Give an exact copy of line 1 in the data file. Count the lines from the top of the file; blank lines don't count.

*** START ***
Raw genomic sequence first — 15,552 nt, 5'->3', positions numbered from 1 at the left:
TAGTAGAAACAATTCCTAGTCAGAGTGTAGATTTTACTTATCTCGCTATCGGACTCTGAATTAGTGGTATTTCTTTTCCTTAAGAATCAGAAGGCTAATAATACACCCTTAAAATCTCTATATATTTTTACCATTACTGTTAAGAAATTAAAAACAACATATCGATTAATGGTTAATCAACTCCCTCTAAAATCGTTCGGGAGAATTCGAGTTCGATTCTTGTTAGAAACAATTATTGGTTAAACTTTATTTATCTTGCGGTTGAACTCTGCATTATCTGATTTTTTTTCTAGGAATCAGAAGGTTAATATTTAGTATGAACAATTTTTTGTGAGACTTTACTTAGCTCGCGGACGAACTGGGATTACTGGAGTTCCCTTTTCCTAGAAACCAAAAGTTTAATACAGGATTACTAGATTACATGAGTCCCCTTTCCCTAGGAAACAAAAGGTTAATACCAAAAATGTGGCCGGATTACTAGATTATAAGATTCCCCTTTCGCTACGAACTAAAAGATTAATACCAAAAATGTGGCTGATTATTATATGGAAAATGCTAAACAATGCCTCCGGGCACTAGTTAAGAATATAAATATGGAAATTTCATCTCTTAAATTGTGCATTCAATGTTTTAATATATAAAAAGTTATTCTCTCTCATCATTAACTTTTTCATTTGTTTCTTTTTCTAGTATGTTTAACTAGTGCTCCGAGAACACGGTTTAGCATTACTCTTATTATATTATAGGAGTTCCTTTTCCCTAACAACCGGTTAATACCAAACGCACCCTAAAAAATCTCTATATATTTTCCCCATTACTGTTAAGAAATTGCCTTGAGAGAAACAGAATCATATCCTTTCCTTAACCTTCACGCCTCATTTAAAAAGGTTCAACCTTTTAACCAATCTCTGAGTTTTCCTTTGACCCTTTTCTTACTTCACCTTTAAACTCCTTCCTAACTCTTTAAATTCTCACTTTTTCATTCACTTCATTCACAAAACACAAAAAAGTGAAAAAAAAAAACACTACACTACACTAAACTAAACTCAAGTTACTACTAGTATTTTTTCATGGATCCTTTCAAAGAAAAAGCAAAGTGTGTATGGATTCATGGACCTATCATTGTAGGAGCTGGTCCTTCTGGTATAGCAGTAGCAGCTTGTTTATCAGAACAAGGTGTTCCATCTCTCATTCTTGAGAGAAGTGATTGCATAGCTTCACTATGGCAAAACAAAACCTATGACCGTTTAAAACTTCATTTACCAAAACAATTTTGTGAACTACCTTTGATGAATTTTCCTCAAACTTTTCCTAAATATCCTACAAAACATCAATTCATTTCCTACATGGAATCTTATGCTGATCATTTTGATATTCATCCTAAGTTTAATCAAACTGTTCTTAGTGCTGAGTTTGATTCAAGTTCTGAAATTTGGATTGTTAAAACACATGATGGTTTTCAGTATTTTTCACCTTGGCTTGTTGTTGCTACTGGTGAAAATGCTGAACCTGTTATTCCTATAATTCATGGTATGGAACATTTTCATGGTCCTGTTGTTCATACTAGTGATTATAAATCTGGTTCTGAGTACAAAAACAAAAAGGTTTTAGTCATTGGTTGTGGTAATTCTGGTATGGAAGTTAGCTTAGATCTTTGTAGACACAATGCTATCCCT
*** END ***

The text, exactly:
Raw genomic sequence first — 15,552 nt, 5'->3', positions numbered from 1 at the left: